Repetition is also important since it will help with memorizing what you should know.

  • Themes, Ideas, And Historical Context.

You can’t study these as easily since it is all about connecting what you’ve learned. 

For some people, this comes easily. They don’t have a hard time seeing the big picture while for others, it’s a lot harder. If you struggle with these big ideas, one of the best ways to learn them is to teach them. 

So consider starting a study group with classmates and teaching each other, or recruit a friend, parent or sibling, and teach them about the Key Concepts or Thematic Learning Objectives.

  • Organizing And Writing.

You also must be able to take what you know, including facts and concepts, and put it to paper. 

There are two essays on the AP World History exam, and they’re a bit different. 

One which is the document-based question type is likely to be less familiar to you and may require more work. 

The free-response essay lets you choose from one of two questions so if you already write well and know the concepts well, this question is less likely to be challenging.

Practicing for the writing portion of the AP World History test also requires that you practice writing under pressure from the clock. 

Think about your time as you write. Plan time to outline and to review your work. Since you have a total of 55 minutes for the document-based question with 40 minutes allotted for writing and 35 minutes for the free response essay question.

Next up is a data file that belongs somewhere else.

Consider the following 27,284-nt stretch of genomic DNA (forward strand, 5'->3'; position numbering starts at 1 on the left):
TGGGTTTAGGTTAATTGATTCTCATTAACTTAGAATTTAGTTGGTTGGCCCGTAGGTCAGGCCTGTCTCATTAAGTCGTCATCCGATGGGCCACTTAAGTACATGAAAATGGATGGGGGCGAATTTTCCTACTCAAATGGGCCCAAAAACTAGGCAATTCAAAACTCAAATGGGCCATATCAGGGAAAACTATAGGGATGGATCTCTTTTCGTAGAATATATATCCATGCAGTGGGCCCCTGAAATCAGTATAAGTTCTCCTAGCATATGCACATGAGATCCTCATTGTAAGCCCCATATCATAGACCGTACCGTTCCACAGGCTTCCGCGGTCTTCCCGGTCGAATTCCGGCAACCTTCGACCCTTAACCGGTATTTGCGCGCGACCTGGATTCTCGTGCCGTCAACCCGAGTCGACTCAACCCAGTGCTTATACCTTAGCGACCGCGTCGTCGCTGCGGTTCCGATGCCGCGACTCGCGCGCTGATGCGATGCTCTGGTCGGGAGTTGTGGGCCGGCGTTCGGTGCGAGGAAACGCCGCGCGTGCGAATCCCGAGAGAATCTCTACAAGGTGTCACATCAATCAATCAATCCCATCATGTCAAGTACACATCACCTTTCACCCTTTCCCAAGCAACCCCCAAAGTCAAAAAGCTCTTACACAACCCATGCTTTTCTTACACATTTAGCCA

Allow around 15 percent of your time for outlining and preparation and final review. That means you have about six minutes for your draft and review for the document-based question and around five minutes for the free response question.

When practicing for your essays, you need a serious, critical eye to review your work. 

Most people can’t do a great job assessing their own work. 

That’s why I will recommend that you ask a teacher, visit a writing lab if your school has one, or get a good friend who writes well to review your practice essays and provide feedback. 

This is because a high-scoring essay is essential for a good overall score on the AP World History test.


The AP World History exam is a big test, and a good score is a difference between college credit or no credit at all. 

So, to acquire more in order to succeed and score better, you can access plenty of study resources that are available to help you study while supporting you to get ready for the test ahead.

As you work hard… Best of Luck!